Amazon spreads its Web in Washington
By Marjorie Censer,
When federal officials rolled out a new initiative to make cloud — or Web-based — computing a priority for all federal agencies, every information technology contractor felt the ground shift.
But maybe none more so than Amazon Web Services, which found in the policy change a massive business opportunity.
Since that announcement less than two years ago, the company has lured away Microsoft’s top federal executive, increased the number of federal, state and local government agencies with whom it does business from 20 to more than 150 and partnered with a host of traditional government contractors.
As the federal IT focus moves from cloud computing to big data, meaning the push to make better use of reams of data, Amazon is again in the spotlight. A government press release earlier this year describing big data pilot efforts mentioned just one company by name — Amazon Web Services — for its work on a National Institutes of Health program.
The business — a separate unit of Amazon.com — began in 2006, when the retailing giant realized it could use its experience developing technology for its online store and internal systems to create a cloud computing infrastructure for other businesses and organizations. The offering proved popular because it allowed companies to not only avoid purchasing their own equipment but permitted them to pay solely for what they used.
“By building that early, they dealt with a lot of the challenges that people moving to cloud are dealing with right now,” said said Shawn P. McCarthy, research director at IDC Government Insights. “The federal government has a lot of requirements ... [Amazon] already dealt with a lot of that.”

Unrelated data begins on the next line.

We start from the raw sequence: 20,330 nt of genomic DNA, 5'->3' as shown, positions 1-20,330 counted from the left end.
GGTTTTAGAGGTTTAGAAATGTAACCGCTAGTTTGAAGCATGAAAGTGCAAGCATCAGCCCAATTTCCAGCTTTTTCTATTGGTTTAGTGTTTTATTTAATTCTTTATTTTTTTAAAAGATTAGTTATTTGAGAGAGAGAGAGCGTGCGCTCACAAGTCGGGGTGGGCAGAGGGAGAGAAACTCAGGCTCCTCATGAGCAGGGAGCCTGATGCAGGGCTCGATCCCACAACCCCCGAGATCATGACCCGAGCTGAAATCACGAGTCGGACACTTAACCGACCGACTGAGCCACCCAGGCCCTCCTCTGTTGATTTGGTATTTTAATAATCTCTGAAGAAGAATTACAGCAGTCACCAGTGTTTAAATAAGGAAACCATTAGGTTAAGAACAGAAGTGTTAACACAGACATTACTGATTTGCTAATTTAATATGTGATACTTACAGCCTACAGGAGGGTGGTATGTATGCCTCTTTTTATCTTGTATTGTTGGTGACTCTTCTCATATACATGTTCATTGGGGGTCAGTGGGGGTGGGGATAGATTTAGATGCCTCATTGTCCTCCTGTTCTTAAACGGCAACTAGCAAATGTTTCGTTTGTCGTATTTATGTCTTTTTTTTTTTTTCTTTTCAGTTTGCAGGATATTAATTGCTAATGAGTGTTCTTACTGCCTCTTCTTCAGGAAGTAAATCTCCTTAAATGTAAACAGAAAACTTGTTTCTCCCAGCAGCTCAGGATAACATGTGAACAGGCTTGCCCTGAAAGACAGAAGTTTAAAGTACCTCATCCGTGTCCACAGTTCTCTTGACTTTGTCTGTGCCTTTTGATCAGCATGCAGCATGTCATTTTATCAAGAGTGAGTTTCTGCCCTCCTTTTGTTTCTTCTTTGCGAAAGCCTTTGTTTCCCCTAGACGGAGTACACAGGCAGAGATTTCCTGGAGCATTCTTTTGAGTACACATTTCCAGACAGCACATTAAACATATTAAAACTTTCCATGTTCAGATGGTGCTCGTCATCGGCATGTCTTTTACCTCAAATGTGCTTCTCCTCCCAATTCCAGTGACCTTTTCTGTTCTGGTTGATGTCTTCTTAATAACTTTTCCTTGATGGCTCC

The federal government was slow to embrace the new model. But in late 2010, Vivek Kundra, the government’s first federal chief information officer, put together a federal IT plan that called for dramatic changes, from shuttering hundreds of government data centers to moving federal agency programs to the cloud.
At the same time, AWS, seeing an opportunity, hired Teresa Carlson, the former head of Microsoft’s federal business, to lead its public sector efforts.
“Our strategic approach to the market was number one, get the message out to the agencies that we’re here,” Carlson said of how Amazon took on federal sales.
Amazon’s pitch to agencies was that they could take a “self-serve” approach, paying for what they wanted and stopping when it was no longer needed.
For those concerned about the security of sensitive data, Amazon moved to create “GovCloud,” a cluster of data centers only available to government agencies and contractors.
“With the government space, there just is a lot of opportunity for change,” said Jillian E. Mirandi, an analyst with Technology Business Research. “Amazon — being a cheap, visible infrastructure-as-a-service vendor—saw an opportunity, and no one else was really doing it like them.”
Though Amazon does not break out AWS revenue, Mirandi estimates that the unit’s sales totaled $940 million in 2011. She estimates revenue in the first quarter of 2012 hit $290 million — a 40 percent boost from the same quarter a year earlier.
As part of the government’s big data pilot effort, Amazon Web Services was credited for its work on the 1000 Genomes Project, a National Institutes of Health program that provides 200 terabytes of data on human genetic variation, the equivalent of 16 million file cabinets worth of text.
Amazon is storing the data, making it publicly available and free to government agencies, private researchers and individuals. Those who access the data — 3,500 did within the first week, according to the NIH — pay only to analyze the data, not to download or store it.